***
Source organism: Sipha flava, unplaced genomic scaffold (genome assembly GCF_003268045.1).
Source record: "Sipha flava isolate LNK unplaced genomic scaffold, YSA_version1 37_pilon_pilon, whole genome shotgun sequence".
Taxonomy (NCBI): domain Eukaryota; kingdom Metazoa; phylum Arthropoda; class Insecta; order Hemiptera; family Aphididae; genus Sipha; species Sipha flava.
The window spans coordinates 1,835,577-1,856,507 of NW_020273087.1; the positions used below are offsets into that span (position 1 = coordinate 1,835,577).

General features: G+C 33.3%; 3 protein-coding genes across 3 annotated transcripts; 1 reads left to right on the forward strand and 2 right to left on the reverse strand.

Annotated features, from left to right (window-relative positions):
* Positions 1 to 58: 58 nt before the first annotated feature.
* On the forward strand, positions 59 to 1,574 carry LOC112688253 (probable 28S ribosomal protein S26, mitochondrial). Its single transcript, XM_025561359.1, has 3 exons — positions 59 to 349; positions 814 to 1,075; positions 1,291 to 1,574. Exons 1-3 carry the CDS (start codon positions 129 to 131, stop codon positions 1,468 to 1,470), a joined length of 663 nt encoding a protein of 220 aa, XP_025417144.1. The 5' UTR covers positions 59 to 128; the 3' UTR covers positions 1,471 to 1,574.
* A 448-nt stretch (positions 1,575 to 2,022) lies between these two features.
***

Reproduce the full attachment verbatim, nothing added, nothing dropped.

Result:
Source organism: Sipha flava, unplaced genomic scaffold (genome assembly GCF_003268045.1).
Source record: "Sipha flava isolate LNK unplaced genomic scaffold, YSA_version1 37_pilon_pilon, whole genome shotgun sequence".
Taxonomy (NCBI): domain Eukaryota; kingdom Metazoa; phylum Arthropoda; class Insecta; order Hemiptera; family Aphididae; genus Sipha; species Sipha flava.
The window spans coordinates 1,835,577-1,856,507 of NW_020273087.1; the positions used below are offsets into that span (position 1 = coordinate 1,835,577).

General features: G+C 33.3%; 3 protein-coding genes across 3 annotated transcripts; 1 reads left to right on the forward strand and 2 right to left on the reverse strand.

Annotated features, from left to right (window-relative positions):
* Positions 1 to 58: 58 nt before the first annotated feature.
* On the forward strand, positions 59 to 1,574 carry LOC112688253 (probable 28S ribosomal protein S26, mitochondrial). Its single transcript, XM_025561359.1, has 3 exons — positions 59 to 349; positions 814 to 1,075; positions 1,291 to 1,574. Exons 1-3 carry the CDS (start codon positions 129 to 131, stop codon positions 1,468 to 1,470), a joined length of 663 nt encoding a protein of 220 aa, XP_025417144.1. The 5' UTR covers positions 59 to 128; the 3' UTR covers positions 1,471 to 1,574.
* A 448-nt stretch (positions 1,575 to 2,022) lies between these two features.